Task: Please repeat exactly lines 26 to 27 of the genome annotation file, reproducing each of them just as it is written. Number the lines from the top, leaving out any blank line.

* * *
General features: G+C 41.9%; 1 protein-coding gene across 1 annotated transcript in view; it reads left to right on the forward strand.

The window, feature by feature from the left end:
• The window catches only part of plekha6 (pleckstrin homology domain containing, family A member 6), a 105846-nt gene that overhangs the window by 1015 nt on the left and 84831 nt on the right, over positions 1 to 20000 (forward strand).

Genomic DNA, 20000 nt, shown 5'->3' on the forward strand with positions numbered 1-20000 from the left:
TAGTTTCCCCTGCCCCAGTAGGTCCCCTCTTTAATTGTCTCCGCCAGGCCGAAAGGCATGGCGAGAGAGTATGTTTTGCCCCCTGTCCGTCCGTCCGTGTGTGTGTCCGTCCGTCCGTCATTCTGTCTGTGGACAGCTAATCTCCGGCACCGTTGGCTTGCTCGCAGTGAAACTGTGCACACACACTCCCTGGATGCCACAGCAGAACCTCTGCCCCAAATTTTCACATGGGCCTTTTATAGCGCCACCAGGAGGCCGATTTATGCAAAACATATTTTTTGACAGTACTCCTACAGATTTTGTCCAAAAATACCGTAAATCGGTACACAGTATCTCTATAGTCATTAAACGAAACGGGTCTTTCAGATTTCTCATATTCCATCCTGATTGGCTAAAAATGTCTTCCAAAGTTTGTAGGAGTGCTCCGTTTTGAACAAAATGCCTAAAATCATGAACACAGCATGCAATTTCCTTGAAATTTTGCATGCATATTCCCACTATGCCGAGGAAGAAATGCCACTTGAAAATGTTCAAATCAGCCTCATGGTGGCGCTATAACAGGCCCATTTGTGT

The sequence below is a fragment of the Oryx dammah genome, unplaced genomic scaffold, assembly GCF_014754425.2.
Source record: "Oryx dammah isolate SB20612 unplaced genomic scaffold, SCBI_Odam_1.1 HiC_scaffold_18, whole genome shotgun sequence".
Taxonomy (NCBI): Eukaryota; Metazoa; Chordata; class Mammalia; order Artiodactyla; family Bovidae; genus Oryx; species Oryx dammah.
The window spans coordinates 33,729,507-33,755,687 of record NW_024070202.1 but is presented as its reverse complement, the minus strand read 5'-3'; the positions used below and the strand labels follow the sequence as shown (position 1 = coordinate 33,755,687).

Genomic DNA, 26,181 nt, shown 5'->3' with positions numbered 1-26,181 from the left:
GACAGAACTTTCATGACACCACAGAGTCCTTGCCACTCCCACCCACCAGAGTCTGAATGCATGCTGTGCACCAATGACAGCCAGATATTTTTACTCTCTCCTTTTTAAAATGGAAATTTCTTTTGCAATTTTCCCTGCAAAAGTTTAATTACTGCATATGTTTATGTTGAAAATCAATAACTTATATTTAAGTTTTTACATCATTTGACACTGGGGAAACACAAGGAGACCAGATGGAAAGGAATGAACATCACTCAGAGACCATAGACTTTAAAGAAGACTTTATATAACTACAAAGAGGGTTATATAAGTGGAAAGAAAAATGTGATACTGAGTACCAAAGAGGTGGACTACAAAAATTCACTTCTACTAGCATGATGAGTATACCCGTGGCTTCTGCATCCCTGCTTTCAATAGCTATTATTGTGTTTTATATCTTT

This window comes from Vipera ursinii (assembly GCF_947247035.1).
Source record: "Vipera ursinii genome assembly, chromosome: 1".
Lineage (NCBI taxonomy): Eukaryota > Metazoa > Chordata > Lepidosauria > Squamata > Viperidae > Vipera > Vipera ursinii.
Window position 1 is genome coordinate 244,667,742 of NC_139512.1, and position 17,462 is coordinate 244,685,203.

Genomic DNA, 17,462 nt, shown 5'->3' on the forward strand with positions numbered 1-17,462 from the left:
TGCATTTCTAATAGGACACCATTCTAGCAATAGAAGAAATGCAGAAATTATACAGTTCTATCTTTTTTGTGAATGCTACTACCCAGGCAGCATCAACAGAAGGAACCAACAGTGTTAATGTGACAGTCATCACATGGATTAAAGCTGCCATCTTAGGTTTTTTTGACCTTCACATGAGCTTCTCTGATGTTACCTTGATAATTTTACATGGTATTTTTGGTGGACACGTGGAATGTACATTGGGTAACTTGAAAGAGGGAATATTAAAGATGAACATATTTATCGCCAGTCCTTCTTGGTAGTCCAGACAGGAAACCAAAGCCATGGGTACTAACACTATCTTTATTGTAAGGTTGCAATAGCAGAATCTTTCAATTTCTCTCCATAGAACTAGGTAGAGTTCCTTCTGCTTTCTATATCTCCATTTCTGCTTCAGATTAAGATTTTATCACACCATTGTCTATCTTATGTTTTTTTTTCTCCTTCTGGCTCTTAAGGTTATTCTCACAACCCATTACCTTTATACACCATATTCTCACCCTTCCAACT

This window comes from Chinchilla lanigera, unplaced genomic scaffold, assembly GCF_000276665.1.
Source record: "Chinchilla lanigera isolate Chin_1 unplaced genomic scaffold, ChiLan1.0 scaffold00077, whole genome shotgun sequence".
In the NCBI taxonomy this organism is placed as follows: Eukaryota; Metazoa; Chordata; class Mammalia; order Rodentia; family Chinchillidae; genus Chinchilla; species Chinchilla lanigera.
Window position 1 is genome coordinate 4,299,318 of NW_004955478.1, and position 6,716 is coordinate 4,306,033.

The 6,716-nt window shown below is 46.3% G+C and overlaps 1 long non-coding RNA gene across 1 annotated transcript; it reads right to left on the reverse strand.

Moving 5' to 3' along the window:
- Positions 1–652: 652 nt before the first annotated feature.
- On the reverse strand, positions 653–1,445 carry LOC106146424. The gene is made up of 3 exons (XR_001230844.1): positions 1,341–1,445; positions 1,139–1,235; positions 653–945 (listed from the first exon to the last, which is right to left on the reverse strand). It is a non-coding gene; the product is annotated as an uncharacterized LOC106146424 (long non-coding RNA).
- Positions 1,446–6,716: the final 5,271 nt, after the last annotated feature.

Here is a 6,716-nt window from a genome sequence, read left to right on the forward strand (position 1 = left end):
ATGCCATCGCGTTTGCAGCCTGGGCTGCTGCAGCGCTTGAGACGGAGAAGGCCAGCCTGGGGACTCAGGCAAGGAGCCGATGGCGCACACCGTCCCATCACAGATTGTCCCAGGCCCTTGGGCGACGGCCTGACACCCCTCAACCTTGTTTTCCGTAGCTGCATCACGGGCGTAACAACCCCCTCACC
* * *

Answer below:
- Positions 1,446–6,716: the final 5,271 nt, after the last annotated feature.

Here is a 6,716-nt window from a genome sequence, read left to right on the forward strand (position 1 = left end):